Already facing federal penalties for the second time, New Haven tech darling Higher One now has a fresh a lawsuit on its hands—brought by a disgruntled shareholder.
That shareholder, Brian Perez, filed a lawsuit Tuesday on behalf of all investors like him, possibly setting the stage for a class-action suit against Higher One.
Perez seeks damages from Higher One for allegedly violating the Securities Exchange Act of 1934 and failing to disclose that it was doing so. The company now faces penalties from the Federal Reserve for alleged violations related to Higher One’s marketing of its debit accounts for university financial aid refunds. That news caused Higher One shares to drop 14 percent, the lawsuit states. The decline in market value means significant losses for Perez and others like him, the lawsuit states. The suit quotes public filings by the company that neglected or minimized the impact of federal investigations.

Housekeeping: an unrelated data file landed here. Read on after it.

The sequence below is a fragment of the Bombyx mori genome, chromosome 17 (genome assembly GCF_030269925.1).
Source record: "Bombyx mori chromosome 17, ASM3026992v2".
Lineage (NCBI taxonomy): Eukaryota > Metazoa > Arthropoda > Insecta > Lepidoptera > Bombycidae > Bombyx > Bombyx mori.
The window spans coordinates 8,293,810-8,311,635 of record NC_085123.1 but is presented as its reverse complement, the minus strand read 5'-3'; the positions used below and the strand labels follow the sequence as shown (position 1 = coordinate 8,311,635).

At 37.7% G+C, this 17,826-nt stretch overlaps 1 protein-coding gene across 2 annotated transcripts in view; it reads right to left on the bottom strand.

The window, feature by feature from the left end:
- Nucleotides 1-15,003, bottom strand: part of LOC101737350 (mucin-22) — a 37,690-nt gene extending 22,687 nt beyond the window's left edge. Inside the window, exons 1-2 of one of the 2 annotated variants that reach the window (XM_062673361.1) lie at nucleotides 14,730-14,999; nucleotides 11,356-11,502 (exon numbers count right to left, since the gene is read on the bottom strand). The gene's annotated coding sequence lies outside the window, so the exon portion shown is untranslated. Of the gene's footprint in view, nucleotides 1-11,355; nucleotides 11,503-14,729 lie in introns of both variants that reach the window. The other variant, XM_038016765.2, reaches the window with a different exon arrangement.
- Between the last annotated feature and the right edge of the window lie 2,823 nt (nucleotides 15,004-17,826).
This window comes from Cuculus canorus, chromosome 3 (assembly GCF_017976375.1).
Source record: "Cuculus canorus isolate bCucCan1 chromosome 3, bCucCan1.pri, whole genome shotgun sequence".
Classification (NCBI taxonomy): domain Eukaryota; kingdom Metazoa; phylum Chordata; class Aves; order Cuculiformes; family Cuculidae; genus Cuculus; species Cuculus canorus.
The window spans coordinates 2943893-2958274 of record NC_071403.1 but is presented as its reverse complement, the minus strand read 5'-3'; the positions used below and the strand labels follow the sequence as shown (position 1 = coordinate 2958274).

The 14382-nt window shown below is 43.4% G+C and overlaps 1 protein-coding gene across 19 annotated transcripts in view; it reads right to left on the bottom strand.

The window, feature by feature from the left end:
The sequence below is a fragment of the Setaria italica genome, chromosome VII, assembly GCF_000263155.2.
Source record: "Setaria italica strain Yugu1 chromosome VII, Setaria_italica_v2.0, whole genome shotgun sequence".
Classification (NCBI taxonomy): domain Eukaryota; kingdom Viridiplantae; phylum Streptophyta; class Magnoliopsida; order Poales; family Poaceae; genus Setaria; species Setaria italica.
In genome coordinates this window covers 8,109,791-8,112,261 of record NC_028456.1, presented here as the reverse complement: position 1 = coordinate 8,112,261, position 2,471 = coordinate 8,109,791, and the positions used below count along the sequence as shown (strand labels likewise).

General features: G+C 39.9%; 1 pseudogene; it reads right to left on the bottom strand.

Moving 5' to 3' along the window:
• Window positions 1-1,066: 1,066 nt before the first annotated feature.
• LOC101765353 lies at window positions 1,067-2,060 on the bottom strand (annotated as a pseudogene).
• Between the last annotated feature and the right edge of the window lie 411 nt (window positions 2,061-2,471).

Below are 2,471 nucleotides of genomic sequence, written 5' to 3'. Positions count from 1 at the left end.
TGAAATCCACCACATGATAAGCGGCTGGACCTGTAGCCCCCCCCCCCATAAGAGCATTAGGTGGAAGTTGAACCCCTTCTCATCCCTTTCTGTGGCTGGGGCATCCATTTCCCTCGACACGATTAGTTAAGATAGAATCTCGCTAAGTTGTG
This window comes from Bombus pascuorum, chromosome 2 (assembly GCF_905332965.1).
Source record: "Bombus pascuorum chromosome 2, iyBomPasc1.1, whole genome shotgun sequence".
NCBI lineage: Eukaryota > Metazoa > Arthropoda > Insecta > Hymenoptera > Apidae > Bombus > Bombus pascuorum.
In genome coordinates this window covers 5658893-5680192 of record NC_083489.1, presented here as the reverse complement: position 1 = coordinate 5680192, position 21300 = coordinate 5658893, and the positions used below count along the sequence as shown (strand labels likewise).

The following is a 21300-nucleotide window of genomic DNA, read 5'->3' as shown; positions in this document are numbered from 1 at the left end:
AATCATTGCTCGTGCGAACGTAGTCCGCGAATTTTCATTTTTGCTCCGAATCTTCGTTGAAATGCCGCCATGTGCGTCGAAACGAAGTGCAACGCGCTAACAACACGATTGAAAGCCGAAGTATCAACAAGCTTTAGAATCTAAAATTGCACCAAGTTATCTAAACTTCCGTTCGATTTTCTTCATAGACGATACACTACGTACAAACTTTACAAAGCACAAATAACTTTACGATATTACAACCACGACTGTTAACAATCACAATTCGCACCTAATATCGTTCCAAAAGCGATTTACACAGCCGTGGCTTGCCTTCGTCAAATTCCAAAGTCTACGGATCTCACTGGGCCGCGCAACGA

Read the lawsuit here.
“We believe that the allegations in the complaint are meritless and we intend to vigorously defend ourselves,” Higher One spokeswoman Shoba Lemoine said.
Higher One, founded in 2000 by Yale undergrads, offers financial disbursement services for colleges and universities. The company remodeled and occupied a portion of the old WInchester rifle factory, becoming the poster child for new-economy high-tech jobs generation in New Haven.
In 2012, Higher One came under fire from the federal goverment for its marketing practices. The company agreed to return about $11 million to college students for overcharged fees, and agreed to change the way it imposes fees and provide clearer disclosures.
This month, Higher One announced that it again faces federal penalties for its marketing practices. That disclosure led to Tuesday’s lawsuit.